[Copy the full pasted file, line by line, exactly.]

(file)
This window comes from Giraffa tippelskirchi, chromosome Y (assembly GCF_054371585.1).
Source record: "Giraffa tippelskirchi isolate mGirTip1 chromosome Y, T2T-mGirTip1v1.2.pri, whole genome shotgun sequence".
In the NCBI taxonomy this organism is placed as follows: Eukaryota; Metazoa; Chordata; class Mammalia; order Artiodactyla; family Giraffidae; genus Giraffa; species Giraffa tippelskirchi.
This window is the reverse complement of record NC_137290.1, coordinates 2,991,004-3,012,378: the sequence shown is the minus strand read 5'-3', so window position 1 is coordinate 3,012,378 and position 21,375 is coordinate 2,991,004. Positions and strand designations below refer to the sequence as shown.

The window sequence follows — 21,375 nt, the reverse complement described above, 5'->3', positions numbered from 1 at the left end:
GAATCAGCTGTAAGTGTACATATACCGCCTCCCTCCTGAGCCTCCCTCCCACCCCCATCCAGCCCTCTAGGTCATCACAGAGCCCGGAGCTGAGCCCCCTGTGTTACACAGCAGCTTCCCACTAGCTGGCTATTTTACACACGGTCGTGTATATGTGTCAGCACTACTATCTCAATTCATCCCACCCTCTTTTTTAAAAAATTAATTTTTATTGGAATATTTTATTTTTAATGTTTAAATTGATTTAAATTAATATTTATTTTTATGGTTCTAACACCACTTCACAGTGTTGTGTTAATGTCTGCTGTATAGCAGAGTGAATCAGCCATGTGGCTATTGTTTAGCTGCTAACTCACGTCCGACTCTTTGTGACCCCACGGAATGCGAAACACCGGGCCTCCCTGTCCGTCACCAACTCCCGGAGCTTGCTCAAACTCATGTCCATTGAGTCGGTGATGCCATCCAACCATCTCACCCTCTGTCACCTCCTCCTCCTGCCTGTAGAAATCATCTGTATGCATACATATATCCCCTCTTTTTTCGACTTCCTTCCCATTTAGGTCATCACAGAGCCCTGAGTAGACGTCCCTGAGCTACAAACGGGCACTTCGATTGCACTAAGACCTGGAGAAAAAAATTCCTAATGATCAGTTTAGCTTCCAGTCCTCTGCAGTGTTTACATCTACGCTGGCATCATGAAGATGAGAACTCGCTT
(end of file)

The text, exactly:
This window comes from Giraffa tippelskirchi, chromosome Y (assembly GCF_054371585.1).
Source record: "Giraffa tippelskirchi isolate mGirTip1 chromosome Y, T2T-mGirTip1v1.2.pri, whole genome shotgun sequence".
In the NCBI taxonomy this organism is placed as follows: Eukaryota; Metazoa; Chordata; class Mammalia; order Artiodactyla; family Giraffidae; genus Giraffa; species Giraffa tippelskirchi.
This window is the reverse complement of record NC_137290.1, coordinates 2,991,004-3,012,378: the sequence shown is the minus strand read 5'-3', so window position 1 is coordinate 3,012,378 and position 21,375 is coordinate 2,991,004. Positions and strand designations below refer to the sequence as shown.

The window sequence follows — 21,375 nt, the reverse complement described above, 5'->3', positions numbered from 1 at the left end:
GAATCAGCTGTAAGTGTACATATACCGCCTCCCTCCTGAGCCTCCCTCCCACCCCCATCCAGCCCTCTAGGTCATCACAGAGCCCGGAGCTGAGCCCCCTGTGTTACACAGCAGCTTCCCACTAGCTGGCTATTTTACACACGGTCGTGTATATGTGTCAGCACTACTATCTCAATTCATCCCACCCTCTTTTTTAAAAAATTAATTTTTATTGGAATATTTTATTTTTAATGTTTAAATTGATTTAAATTAATATTTATTTTTATGGTTCTAACACCACTTCACAGTGTTGTGTTAATGTCTGCTGTATAGCAGAGTGAATCAGCCATGTGGCTATTGTTTAGCTGCTAACTCACGTCCGACTCTTTGTGACCCCACGGAATGCGAAACACCGGGCCTCCCTGTCCGTCACCAACTCCCGGAGCTTGCTCAAACTCATGTCCATTGAGTCGGTGATGCCATCCAACCATCTCACCCTCTGTCACCTCCTCCTCCTGCCTGTAGAAATCATCTGTATGCATACATATATCCCCTCTTTTTTCGACTTCCTTCCCATTTAGGTCATCACAGAGCCCTGAGTAGACGTCCCTGAGCTACAAACGGGCACTTCGATTGCACTAAGACCTGGAGAAAAAAATTCCTAATGATCAGTTTAGCTTCCAGTCCTCTGCAGTGTTTACATCTACGCTGGCATCATGAAGATGAGAACTCGCTT